Val Landrum, Vana O'Brien, Joshua Weinstein. Photo by Owen Carey.

Artists Repertory Theatre's new show, Red Herring, purports to be a spy story (or at least a playful homage to spy stories). But the play, written by Philadelphia-based playwright Michael Hollinger and directed by Oregon Shakespeare Festival veteran Christopher Liam Moore, has its own secret identity: love story.

Over the course of Red Herring, Hollinger reels in three tangled romantic plot lines. Maggie (Val Landrum) is a dedicated cop in 1950s Boston (the first woman officer on the city's police force, in fact) with a sharp retort ever at the ready and a wicked New England accent to deliver it in. She may have found her match in Frank (Leif Norby), a G-man who, despite his traumatic romantic history, wants to take her on a honeymoon—and sure, they'd have to get married first. Maggie, though, is hesitant, and it's more than cold feet: this detective has a cold case in her past.

When Maggie and Frank are assigned to the same investigation, the murder of a Russian fisherman suspected of being part of a Soviet spy ring, we're introduced to Red Herring's second would-be couple—and possible culprits: Mrs. Kravitz (Vana O'Brien), the victim's landlady, and her allegedly mute, alleged husband (Michael Mendelson). As our law-enforcement lovers are gathering evidence from the crime scene, Joshua (James Appel), an idealistic young physicist, is asking the equally innocent girl with whom he's been going steady—and who just happens to be Joseph McCarthy's daughter—to marry him. But no sooner has Lynn McCarthy (Amy Newman) accepted than Joshua makes a surprising revelation: he's passing blueprints of the H-bomb to the Soviets—and he wants her to aid and abet him.

Red Herring
Artists Repertory Theatre
Thru March 17
Red Herring doesn't truly aspire to anything greater than light comedic fare. Even so, the play is too light, on both comedy and substance. Aside from some amusing noir nods and witty repartee, the show is funniest in scenes not central to the plot, skit-like divertissements featuring gimmicky characters: a city-hall marriage licensor full of divorce statistics; a worldy-wise, unrufflable bridal-shop proprietor. Back in the main action, Red Herring's humor consists of either tired, ball-and-chain-type jokes about marriage or gratingly exaggerated physical humor.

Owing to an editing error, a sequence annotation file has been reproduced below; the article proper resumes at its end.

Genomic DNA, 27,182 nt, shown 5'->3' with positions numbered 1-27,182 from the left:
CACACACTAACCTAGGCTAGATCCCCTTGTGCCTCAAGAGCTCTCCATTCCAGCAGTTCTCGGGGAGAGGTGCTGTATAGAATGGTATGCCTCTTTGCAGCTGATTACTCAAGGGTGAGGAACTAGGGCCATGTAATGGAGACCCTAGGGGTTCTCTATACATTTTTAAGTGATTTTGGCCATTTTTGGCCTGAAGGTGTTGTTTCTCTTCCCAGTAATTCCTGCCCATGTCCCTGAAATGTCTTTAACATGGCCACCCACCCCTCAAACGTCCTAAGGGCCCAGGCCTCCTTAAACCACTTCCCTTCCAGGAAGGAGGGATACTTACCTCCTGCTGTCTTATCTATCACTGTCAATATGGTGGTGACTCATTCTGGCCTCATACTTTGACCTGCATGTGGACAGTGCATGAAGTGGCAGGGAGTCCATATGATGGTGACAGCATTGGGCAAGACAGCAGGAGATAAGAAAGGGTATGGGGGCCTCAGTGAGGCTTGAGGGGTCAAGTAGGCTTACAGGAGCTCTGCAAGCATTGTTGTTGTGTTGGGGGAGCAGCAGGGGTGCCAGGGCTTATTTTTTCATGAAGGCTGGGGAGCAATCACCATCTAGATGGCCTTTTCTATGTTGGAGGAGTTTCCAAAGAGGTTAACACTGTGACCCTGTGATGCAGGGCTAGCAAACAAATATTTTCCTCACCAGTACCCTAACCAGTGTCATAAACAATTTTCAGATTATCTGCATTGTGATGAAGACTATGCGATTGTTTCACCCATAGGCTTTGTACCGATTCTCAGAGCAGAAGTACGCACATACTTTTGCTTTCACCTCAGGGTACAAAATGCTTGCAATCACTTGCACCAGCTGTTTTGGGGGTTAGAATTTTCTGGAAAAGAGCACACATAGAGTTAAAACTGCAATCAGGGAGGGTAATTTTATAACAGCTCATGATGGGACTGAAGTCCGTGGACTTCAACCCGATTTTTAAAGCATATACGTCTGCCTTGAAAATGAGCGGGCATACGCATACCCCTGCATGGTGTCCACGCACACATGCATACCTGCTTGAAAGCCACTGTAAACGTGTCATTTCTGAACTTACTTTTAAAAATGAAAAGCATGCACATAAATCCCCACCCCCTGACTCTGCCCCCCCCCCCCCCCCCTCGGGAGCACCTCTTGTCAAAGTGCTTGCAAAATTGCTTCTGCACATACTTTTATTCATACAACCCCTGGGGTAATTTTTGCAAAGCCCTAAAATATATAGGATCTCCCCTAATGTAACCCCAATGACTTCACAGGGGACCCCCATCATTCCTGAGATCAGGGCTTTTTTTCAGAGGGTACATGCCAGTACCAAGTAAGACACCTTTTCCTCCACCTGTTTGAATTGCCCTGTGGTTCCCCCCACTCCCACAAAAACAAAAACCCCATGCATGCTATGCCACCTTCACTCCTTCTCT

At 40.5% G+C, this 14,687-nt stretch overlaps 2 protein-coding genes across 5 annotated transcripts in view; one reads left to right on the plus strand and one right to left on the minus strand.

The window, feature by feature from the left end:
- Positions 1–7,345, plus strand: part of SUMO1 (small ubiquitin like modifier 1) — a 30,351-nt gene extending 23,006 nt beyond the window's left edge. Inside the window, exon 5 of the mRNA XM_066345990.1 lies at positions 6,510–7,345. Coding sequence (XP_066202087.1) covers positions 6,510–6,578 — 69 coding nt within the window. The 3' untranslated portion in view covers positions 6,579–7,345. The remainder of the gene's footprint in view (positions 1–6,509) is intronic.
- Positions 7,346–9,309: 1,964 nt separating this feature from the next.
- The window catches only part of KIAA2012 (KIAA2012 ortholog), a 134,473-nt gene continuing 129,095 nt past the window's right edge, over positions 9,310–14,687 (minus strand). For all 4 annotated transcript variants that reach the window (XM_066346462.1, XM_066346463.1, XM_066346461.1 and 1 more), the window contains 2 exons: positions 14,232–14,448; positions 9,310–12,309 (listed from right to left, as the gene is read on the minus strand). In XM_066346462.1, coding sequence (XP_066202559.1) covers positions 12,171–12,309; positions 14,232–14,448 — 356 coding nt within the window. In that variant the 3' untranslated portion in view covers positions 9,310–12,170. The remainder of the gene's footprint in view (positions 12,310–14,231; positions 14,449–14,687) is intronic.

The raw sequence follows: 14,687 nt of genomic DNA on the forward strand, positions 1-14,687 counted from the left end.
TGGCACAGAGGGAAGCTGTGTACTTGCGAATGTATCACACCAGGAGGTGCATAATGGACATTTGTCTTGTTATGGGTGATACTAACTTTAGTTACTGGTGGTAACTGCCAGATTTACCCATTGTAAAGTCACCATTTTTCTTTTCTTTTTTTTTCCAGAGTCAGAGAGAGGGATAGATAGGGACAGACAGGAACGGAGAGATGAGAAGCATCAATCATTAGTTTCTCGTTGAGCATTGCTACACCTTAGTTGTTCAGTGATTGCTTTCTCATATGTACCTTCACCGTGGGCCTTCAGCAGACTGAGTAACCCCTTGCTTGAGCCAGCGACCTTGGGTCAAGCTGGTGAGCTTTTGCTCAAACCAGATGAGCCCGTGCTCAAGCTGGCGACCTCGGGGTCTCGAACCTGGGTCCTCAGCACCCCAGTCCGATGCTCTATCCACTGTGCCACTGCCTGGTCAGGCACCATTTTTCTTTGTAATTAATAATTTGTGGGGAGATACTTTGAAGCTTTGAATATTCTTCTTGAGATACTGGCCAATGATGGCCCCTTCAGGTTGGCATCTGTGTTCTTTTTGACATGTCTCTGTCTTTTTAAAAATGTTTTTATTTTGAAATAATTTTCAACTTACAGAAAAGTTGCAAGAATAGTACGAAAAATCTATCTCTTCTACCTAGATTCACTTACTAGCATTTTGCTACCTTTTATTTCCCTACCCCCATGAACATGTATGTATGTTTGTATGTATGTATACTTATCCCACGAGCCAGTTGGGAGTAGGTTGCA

The production's ensemble cast gives decent performances all around, but the characters they're working with are shallow and lack believable motivations. Why would the decidedly nonradical Joshua commit treason based on a sketchy international-affairs concept? Why would McCarthy's adoring daughter help him? (And why make her McCarthy's daughter in the first place? The implausible conceit hardly serves a purpose.)

When Red Herring's story lines intersect in a silly, saccharine, slapstick climax, the last fragments of its hardboiled shell fall away to reveal the play for what it is: about relationships, which are defined by Maggie as “two ordinary people in an imperfect world who happen to love each other something fierce.” It's a well-put conclusion, to be sure, but not one supported by the play's “evidence.” In Red Herring's relationships, characterized by double lives and Cold War espionage, little about real, undramatic romantic relationships has been discovered, or even explored. Lovely and true though the play's message may be, it rings as hollow as a false alibi.

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